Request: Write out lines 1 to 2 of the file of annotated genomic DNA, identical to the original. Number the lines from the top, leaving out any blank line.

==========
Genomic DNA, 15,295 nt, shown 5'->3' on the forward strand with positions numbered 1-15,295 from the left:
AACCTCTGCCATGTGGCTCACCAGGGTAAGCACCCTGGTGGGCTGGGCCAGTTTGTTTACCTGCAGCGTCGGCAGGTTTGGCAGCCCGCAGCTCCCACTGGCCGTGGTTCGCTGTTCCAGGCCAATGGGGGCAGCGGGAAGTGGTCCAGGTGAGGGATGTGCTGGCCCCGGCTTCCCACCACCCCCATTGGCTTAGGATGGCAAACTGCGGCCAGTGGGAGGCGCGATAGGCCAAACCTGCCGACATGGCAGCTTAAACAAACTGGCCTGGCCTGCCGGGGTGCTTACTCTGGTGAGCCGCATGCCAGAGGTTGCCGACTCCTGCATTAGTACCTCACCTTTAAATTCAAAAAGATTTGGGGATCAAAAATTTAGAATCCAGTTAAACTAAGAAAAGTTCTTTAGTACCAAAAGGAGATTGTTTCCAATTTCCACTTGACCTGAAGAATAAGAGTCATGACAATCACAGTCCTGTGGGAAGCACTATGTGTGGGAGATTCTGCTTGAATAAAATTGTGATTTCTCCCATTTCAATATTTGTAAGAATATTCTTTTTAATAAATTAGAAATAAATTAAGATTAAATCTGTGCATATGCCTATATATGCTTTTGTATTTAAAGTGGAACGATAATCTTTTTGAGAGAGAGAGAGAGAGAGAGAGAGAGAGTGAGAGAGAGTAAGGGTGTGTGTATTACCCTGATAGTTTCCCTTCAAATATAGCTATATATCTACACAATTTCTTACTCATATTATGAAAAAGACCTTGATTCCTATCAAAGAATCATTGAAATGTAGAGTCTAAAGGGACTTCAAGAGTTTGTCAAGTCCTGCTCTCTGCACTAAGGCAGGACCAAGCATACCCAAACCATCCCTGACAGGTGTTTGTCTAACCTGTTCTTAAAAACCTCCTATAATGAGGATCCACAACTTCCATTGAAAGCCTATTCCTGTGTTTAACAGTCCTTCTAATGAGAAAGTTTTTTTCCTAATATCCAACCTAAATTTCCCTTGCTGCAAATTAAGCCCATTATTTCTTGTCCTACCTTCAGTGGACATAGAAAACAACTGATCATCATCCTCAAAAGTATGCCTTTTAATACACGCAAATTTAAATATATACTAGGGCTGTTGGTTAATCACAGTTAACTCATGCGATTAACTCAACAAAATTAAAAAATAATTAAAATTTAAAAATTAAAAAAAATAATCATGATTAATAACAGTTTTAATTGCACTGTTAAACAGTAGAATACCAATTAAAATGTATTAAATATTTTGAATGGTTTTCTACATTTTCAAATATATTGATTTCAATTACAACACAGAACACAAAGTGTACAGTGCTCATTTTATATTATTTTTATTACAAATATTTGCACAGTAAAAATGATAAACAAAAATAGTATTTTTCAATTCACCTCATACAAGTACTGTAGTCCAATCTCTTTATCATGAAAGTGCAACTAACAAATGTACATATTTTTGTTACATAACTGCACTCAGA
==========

Genomic DNA, 15,295 nt, shown 5'->3' on the forward strand with positions numbered 1-15,295 from the left:
AACCTCTGCCATGTGGCTCACCAGGGTAAGCACCCTGGTGGGCTGGGCCAGTTTGTTTACCTGCAGCGTCGGCAGGTTTGGCAGCCCGCAGCTCCCACTGGCCGTGGTTCGCTGTTCCAGGCCAATGGGGGCAGCGGGAAGTGGTCCAGGTGAGGGATGTGCTGGCCCCGGCTTCCCACCACCCCCATTGGCTTAGGATGGCAAACTGCGGCCAGTGGGAGGCGCGATAGGCCAAACCTGCCGACATGGCAGCTTAAACAAACTGGCCTGGCCTGCCGGGGTGCTTACTCTGGTGAGCCGCATGCCAGAGGTTGCCGACTCCTGCATTAGTACCTCACCTTTAAATTCAAAAAGATTTGGGGATCAAAAATTTAGAATCCAGTTAAACTAAGAAAAGTTCTTTAGTACCAAAAGGAGATTGTTTCCAATTTCCACTTGACCTGAAGAATAAGAGTCATGACAATCACAGTCCTGTGGGAAGCACTATGTGTGGGAGATTCTGCTTGAATAAAATTGTGATTTCTCCCATTTCAATATTTGTAAGAATATTCTTTTTAATAAATTAGAAATAAATTAAGATTAAATCTGTGCATATGCCTATATATGCTTTTGTATTTAAAGTGGAACGATAATCTTTTTGAGAGAGAGAGAGAGAGAGAGAGAGAGAGTGAGAGAGAGTAAGGGTGTGTGTATTACCCTGATAGTTTCCCTTCAAATATAGCTATATATCTACACAATTTCTTACTCATATTATGAAAAAGACCTTGATTCCTATCAAAGAATCATTGAAATGTAGAGTCTAAAGGGACTTCAAGAGTTTGTCAAGTCCTGCTCTCTGCACTAAGGCAGGACCAAGCATACCCAAACCATCCCTGACAGGTGTTTGTCTAACCTGTTCTTAAAAACCTCCTATAATGAGGATCCACAACTTCCATTGAAAGCCTATTCCTGTGTTTAACAGTCCTTCTAATGAGAAAGTTTTTTTCCTAATATCCAACCTAAATTTCCCTTGCTGCAAATTAAGCCCATTATTTCTTGTCCTACCTTCAGTGGACATAGAAAACAACTGATCATCATCCTCAAAAGTATGCCTTTTAATACACGCAAATTTAAATATATACTAGGGCTGTTGGTTAATCACAGTTAACTCATGCGATTAACTCAACAAAATTAAAAAATAATTAAAATTTAAAAATTAAAAAAAATAATCATGATTAATAACAGTTTTAATTGCACTGTTAAACAGTAGAATACCAATTAAAATGTATTAAATATTTTGAATGGTTTTCTACATTTTCAAATATATTGATTTCAATTACAACACAGAACACAAAGTGTACAGTGCTCATTTTATATTATTTTTATTACAAATATTTGCACAGTAAAAATGATAAACAAAAATAGTATTTTTCAATTCACCTCATACAAGTACTGTAGTCCAATCTCTTTATCATGAAAGTGCAACTAACAAATGTACATATTTTTGTTACATAACTGCACTCAGA